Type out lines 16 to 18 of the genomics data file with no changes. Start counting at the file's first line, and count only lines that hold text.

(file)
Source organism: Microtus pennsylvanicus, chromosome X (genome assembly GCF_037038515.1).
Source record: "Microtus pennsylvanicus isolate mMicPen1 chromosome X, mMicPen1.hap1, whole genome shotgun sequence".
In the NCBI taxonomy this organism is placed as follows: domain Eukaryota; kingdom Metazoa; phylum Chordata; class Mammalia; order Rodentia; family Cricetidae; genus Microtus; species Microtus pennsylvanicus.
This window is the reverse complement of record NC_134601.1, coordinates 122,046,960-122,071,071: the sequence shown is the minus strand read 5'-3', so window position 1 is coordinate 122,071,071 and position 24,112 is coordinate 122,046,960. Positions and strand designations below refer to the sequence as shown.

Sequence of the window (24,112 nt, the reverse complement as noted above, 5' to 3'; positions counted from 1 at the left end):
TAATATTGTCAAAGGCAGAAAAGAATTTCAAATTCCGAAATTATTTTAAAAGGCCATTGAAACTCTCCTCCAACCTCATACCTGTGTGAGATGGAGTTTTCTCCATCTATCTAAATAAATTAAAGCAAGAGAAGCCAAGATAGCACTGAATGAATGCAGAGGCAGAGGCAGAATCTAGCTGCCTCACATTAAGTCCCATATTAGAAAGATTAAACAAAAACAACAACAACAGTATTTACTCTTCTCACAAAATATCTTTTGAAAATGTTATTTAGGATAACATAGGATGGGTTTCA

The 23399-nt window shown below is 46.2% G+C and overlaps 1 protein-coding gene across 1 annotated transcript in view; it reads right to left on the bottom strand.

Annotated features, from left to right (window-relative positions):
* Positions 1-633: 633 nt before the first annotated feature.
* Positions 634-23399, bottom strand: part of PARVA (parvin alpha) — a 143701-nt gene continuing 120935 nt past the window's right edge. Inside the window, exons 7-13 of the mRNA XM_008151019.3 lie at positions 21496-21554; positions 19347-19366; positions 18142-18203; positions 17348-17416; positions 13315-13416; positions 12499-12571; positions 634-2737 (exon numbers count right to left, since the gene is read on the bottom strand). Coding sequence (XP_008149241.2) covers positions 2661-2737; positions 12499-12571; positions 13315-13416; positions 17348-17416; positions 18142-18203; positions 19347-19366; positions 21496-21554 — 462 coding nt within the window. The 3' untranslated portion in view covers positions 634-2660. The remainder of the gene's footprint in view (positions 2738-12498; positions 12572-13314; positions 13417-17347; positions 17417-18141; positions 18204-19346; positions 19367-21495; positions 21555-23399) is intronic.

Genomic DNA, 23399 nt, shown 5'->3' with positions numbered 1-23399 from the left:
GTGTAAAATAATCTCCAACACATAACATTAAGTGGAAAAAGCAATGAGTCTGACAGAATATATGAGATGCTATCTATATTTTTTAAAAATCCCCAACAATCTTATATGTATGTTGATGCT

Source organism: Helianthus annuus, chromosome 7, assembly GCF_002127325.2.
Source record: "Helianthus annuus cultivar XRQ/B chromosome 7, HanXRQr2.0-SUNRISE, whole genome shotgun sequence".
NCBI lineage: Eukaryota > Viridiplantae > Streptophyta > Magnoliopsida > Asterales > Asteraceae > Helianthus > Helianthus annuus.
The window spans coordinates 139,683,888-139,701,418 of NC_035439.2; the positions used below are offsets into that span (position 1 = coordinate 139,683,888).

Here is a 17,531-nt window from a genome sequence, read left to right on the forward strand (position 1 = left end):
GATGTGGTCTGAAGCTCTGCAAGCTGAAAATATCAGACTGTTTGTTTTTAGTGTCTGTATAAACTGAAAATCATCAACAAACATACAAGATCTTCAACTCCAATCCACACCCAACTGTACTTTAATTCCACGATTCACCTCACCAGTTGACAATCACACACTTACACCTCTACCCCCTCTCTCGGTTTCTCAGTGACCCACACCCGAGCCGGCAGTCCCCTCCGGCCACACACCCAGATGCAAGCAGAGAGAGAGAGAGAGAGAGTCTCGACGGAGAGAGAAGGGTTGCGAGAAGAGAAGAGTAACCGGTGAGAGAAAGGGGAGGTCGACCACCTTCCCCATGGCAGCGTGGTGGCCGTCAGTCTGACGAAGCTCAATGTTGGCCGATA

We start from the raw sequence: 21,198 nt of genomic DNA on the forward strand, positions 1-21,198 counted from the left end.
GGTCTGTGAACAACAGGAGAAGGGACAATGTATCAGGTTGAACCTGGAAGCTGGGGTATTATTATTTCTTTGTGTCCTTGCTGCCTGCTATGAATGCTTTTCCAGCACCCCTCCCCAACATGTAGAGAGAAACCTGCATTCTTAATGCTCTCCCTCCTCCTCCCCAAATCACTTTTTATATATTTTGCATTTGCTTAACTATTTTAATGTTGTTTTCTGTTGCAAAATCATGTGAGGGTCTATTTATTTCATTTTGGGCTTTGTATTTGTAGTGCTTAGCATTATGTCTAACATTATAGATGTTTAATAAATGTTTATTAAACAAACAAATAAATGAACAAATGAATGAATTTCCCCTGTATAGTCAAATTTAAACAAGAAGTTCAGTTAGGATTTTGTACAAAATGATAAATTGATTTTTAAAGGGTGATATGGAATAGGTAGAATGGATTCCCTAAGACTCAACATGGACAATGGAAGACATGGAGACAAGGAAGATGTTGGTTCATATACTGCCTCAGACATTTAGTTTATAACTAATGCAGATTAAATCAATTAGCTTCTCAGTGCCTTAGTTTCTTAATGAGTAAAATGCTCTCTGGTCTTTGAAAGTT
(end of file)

The window spans coordinates 139,683,888-139,701,418 of NC_035439.2; the positions used below are offsets into that span (position 1 = coordinate 139,683,888).

Here is a 17,531-nt window from a genome sequence, read left to right on the forward strand (position 1 = left end):
GATGTGGTCTGAAGCTCTGCAAGCTGAAAATATCAGACTGTTTGTTTTTAGTGTCTGTATAAACTGAAAATCATCAACAAACATACAAGATCTTCAACTCCAATCCACACCCAACTGTACTTTAATTCCACGATTCACCTCACCAGTTGACAATCACACACTTACACCTCTACCCCCTCTCTCGGTTTCTCAGTGACCCACACCCGAGCCGGCAGTCCCCTCCGGCCACACACCCAGATGCAAGCAGAGAGAGAGAGAGAGAGAGTCTCGACGGAGAGAGAAGGGTTGCGAGAAGAGAAGAGTAACCGGTGAGAGAAAGGGGAGGTCGACCACCTTCCCCATGGCAGCGTGGTGGCCGTCAGTCTGACGAAGCTCAATGTTGGCCGATA